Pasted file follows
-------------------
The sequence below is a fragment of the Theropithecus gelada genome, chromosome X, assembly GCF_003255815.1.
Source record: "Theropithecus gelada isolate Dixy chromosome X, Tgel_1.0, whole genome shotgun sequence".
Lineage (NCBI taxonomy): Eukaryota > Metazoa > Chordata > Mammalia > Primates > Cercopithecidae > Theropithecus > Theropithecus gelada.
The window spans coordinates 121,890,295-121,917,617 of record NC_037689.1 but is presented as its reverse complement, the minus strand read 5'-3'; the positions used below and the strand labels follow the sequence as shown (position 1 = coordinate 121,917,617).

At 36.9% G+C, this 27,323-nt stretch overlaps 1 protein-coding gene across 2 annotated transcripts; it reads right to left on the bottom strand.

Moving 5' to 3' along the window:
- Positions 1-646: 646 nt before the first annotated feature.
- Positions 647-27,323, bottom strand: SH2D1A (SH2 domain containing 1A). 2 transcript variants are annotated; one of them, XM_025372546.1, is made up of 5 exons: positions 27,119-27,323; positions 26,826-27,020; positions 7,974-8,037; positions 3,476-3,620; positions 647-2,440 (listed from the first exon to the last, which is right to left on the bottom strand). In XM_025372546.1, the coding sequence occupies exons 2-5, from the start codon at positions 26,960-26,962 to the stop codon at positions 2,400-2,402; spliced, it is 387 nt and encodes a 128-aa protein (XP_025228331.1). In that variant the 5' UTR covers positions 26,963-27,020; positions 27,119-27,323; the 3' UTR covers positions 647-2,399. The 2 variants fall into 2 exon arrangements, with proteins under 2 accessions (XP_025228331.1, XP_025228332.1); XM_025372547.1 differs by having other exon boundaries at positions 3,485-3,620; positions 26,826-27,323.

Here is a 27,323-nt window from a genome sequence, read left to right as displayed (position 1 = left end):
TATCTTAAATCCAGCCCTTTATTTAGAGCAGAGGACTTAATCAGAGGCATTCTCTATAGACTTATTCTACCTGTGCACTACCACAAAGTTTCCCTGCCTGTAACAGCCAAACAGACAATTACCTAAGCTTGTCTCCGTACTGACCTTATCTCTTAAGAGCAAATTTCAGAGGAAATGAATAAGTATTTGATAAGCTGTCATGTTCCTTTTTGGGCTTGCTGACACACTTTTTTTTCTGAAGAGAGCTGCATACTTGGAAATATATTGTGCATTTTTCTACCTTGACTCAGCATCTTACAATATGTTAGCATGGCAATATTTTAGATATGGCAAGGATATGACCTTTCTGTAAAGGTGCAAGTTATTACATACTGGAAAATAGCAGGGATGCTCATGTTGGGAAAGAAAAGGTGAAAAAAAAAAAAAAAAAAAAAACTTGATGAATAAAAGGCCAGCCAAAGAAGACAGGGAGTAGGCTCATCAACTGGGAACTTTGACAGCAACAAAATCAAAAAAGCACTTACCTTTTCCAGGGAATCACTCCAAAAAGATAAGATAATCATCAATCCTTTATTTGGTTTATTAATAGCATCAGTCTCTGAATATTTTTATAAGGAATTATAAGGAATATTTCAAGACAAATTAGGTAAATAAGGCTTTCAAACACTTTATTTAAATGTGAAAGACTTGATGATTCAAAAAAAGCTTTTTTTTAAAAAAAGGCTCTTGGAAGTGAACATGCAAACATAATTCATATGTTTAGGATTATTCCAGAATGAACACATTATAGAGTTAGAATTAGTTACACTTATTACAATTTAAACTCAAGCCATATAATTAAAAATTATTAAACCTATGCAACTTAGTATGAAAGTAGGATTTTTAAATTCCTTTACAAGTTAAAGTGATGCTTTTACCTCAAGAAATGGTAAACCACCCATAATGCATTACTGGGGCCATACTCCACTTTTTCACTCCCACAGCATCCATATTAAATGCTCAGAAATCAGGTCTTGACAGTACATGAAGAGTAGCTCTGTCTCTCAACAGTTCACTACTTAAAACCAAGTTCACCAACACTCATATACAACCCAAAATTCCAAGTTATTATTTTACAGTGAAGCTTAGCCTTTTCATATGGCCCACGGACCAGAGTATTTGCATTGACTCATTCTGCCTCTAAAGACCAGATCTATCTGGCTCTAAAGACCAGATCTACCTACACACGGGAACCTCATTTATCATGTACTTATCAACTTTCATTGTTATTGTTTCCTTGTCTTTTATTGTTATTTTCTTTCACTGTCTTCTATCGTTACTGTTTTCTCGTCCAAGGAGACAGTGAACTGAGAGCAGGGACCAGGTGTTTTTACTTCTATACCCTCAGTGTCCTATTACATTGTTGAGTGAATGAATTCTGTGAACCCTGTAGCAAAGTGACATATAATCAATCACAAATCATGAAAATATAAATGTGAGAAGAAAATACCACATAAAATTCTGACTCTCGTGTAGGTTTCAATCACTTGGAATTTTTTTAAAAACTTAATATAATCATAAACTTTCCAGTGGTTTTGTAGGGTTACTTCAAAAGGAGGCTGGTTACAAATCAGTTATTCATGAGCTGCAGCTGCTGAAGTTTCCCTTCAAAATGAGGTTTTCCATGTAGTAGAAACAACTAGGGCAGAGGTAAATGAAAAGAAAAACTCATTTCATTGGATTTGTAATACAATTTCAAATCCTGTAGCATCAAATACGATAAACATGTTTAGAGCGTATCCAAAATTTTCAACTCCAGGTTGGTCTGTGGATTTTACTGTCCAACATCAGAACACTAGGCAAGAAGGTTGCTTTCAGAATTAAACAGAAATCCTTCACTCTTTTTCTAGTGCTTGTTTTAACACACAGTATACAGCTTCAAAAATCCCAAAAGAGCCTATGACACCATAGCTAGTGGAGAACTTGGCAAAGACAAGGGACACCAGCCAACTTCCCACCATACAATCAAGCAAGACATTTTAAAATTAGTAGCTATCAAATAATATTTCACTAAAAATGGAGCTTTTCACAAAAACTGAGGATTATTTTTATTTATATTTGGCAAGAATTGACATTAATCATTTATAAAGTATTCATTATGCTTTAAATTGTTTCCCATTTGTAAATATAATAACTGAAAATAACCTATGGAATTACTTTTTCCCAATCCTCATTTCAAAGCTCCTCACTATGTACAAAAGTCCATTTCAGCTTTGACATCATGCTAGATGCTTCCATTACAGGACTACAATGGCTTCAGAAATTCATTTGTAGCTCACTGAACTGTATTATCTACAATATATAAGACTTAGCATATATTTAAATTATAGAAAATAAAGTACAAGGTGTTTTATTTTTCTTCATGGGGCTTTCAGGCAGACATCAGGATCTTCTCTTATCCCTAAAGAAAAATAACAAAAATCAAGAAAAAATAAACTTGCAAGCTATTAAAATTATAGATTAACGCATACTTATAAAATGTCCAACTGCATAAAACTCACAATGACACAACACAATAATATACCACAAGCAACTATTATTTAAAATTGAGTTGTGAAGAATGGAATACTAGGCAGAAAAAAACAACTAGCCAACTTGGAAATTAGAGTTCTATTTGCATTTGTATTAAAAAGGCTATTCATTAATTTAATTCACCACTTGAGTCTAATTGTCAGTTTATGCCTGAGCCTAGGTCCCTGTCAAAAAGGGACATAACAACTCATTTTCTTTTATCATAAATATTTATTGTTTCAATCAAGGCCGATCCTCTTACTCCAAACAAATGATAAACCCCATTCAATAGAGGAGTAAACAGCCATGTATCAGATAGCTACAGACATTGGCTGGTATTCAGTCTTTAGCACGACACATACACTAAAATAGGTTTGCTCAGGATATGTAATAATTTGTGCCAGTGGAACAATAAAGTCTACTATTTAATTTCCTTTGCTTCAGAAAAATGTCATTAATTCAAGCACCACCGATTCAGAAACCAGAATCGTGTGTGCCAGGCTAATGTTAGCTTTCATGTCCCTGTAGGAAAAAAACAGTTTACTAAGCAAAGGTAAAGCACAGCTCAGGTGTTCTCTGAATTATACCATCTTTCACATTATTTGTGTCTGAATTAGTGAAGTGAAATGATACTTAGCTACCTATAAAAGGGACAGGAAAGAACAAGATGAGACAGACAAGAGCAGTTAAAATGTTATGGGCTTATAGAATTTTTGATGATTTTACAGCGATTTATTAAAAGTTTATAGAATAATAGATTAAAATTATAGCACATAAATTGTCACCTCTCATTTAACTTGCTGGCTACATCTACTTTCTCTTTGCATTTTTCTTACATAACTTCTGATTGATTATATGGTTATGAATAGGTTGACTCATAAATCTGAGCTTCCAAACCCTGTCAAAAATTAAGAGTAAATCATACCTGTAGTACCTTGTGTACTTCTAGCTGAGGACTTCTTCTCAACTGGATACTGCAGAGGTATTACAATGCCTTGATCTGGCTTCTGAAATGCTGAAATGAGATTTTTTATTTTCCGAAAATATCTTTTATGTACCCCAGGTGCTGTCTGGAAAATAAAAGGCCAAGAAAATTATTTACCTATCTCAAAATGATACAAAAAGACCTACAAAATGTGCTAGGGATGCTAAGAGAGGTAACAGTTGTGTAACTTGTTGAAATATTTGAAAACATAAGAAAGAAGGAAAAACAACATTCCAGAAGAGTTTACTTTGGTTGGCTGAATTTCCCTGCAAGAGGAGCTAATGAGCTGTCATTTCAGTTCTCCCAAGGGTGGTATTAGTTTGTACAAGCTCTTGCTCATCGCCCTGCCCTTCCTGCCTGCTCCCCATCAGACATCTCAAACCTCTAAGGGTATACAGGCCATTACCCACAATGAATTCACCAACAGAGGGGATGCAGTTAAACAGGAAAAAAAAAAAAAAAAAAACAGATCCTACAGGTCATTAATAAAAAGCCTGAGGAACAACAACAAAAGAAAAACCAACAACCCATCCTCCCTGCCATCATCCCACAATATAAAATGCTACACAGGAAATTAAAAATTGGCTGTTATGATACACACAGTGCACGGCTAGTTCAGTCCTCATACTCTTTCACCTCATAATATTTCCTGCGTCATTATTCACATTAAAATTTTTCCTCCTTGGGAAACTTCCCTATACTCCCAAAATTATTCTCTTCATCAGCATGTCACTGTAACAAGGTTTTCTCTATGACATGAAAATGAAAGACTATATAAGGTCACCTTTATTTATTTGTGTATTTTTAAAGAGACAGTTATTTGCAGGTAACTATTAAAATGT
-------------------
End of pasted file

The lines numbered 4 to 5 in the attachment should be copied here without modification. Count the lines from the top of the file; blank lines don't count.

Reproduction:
The window spans coordinates 121,890,295-121,917,617 of record NC_037689.1 but is presented as its reverse complement, the minus strand read 5'-3'; the positions used below and the strand labels follow the sequence as shown (position 1 = coordinate 121,917,617).

At 36.9% G+C, this 27,323-nt stretch overlaps 1 protein-coding gene across 2 annotated transcripts; it reads right to left on the bottom strand.